Designers, manufacturers, and vendors are continually trying to extend their reach into “emerging markets,” and I suspect that’ll be the case until there are no more markets left to emerge. Although in that case, they will probably start talking about “re-emerging markets.”
In many cases, it takes a real commitment from a government to transform its country into a technology player. Without that commitment, it’s almost impossible to get a grassroots movement to move in an upward direction. To some extent, buy-in from a few of the larger companies in the world can help expedite the process.
Depending on the markets and applications you serve, different countries can be at varying states of “emergence.” For example, in the electronics space, China is far beyond the emerging state, and India is mostly in the same boat, although there are definitely differences between the two. The biggest difference is that India has more resources in the software space than in hardware.
I’ve long been a proponent of the Eastern European counties as the next place to emerge. However, I was somewhat caught off guard by the emergence of Brazil over the past couple of years. It’s a place where embedded software is being developed in a big way. It’s also a region where there is a fair amount of medical device development and manufacturing going on.
What led me to think down the path of “who, what, and where” are the emerging countries was a discussion I had at the recent NI Week conference (early August, in Austin, Texas). National Instruments announced a program called Planet NI, the goal of which is to nurture innovation and entrepreneurship in developing countries (clearly you have to “develop” before you can emerge).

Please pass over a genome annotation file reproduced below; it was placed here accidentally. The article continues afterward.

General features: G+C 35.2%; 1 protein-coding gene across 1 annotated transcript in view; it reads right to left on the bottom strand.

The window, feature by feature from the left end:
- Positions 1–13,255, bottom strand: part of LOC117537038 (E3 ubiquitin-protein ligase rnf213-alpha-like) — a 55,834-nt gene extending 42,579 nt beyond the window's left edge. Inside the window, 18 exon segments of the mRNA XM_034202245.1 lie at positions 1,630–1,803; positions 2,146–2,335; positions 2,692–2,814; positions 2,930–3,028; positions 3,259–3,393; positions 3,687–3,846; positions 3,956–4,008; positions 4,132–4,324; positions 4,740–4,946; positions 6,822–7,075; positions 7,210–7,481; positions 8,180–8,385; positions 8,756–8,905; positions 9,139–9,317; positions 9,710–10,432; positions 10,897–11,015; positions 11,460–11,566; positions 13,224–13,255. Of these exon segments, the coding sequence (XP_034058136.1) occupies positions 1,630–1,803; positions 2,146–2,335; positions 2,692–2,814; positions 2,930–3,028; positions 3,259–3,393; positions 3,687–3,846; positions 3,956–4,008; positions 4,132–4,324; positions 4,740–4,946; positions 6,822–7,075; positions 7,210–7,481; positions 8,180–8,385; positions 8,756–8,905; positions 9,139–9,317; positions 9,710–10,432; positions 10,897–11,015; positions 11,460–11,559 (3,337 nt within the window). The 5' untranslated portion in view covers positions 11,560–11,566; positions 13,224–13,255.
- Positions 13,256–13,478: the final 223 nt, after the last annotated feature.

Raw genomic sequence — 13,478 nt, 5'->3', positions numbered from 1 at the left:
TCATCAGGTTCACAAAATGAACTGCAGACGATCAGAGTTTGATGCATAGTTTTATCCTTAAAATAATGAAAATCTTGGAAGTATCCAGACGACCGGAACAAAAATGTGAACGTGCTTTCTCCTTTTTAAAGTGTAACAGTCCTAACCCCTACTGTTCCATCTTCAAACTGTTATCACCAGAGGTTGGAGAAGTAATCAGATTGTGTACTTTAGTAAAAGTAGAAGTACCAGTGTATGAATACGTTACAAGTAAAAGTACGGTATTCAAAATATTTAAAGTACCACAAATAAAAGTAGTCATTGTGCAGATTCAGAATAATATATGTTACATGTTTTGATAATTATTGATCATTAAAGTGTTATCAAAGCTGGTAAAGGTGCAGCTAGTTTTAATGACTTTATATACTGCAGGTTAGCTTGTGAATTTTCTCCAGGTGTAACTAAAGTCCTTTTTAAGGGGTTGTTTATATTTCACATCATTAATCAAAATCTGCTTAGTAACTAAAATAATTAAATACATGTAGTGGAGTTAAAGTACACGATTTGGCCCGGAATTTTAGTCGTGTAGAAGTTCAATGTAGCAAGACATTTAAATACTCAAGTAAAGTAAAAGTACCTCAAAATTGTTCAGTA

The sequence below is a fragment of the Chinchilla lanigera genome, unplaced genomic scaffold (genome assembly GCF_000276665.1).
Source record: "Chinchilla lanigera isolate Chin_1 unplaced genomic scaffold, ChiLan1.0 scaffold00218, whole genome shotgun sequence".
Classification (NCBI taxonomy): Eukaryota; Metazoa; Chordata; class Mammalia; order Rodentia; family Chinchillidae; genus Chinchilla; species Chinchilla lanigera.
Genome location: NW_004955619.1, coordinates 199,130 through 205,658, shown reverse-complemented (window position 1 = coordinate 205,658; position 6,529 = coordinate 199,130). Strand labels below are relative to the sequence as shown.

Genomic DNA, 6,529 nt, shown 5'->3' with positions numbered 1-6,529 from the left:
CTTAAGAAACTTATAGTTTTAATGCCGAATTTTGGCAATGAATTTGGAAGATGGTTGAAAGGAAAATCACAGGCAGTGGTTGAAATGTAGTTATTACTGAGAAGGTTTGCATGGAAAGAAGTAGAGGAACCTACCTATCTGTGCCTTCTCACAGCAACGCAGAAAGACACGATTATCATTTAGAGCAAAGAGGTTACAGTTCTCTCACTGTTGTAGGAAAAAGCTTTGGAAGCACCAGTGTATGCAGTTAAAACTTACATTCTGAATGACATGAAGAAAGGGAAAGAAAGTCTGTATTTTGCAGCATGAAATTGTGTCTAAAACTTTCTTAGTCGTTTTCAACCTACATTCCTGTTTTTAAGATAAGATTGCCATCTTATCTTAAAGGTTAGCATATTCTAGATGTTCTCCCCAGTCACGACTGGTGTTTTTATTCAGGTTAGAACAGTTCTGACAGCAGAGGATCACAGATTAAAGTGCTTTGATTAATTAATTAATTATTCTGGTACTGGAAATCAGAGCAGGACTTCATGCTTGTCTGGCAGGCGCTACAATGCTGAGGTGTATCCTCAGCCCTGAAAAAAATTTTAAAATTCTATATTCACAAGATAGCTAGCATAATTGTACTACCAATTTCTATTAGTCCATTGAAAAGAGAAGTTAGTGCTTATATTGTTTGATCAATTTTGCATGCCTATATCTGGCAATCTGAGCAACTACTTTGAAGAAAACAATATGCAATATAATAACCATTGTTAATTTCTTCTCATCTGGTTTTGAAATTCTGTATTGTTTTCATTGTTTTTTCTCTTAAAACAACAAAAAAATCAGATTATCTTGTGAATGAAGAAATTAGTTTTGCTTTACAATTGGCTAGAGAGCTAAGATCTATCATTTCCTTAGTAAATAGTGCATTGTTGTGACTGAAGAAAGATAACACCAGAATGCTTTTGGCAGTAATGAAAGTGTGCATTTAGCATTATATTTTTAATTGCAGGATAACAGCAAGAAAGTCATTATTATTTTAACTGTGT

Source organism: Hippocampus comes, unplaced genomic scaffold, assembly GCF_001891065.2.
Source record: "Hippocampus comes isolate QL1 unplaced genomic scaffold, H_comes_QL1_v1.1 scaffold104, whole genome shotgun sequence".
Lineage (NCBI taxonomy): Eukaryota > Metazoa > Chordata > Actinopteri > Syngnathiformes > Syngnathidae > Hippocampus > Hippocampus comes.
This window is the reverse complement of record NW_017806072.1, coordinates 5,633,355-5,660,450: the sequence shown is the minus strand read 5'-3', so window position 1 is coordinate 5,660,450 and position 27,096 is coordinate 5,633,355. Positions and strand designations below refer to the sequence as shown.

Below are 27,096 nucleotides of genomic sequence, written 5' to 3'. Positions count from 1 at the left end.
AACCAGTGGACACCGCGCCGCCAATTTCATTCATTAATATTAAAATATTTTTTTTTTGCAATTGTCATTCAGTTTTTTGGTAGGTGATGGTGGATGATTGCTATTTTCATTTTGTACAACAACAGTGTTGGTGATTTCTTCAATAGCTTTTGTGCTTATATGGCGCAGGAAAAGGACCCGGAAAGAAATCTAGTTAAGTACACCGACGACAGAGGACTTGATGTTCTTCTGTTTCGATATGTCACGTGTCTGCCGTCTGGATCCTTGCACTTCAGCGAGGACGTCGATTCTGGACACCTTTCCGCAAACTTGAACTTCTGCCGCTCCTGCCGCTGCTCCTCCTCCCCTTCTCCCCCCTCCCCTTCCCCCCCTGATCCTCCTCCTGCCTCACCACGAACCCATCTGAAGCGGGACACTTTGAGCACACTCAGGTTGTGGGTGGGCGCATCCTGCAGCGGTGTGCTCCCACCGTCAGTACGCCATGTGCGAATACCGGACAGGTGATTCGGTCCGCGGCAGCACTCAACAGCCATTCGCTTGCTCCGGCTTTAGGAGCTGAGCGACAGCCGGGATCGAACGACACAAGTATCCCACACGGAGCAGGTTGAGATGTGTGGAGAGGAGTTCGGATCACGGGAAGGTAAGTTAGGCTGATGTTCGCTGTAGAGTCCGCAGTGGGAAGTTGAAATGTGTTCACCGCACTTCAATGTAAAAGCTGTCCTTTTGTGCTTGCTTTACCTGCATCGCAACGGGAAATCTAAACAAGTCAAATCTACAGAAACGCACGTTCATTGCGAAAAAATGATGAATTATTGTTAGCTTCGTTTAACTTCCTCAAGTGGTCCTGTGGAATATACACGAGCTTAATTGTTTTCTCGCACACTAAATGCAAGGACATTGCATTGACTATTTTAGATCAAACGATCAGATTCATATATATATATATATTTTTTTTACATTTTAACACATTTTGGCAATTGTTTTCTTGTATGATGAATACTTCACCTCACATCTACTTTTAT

In the company’s own words: “Planet NI is an initiative designed to empower engineers and students in developing countries to achieve economic prosperity and sustainable development through access to NI technology.”
In the same way that many vendors put their tools, software, and so on, into the hands of university students, NI is making its technology available to designers in these developing countries. Initially, it's targeting designers in Turkey, Lebanon, Egypt, Pakistan, Tunisia, the Philippines, Cameroon, and Nigeria.
Clearly, there’s a financial reason for such an undertaking -- to eventually make paying customers out of these folks. If a few of them turn out to be big customers, the goal is realized.
Before the fan mail starts to pour in, I want to be clear that NI is far from the only vendor doing outreach like this. it's merely the one that put the bug in my ear recently. Another fine example comes from DuPont. That firm has a long history of active participation in the communities in which it operates, including volunteer efforts, grants, educational programs, and sponsorships. This includes underwriting education programs that benefit students of all levels, as well as teachers and laboratory researchers.
What’s your take? Tell us in the comments section below.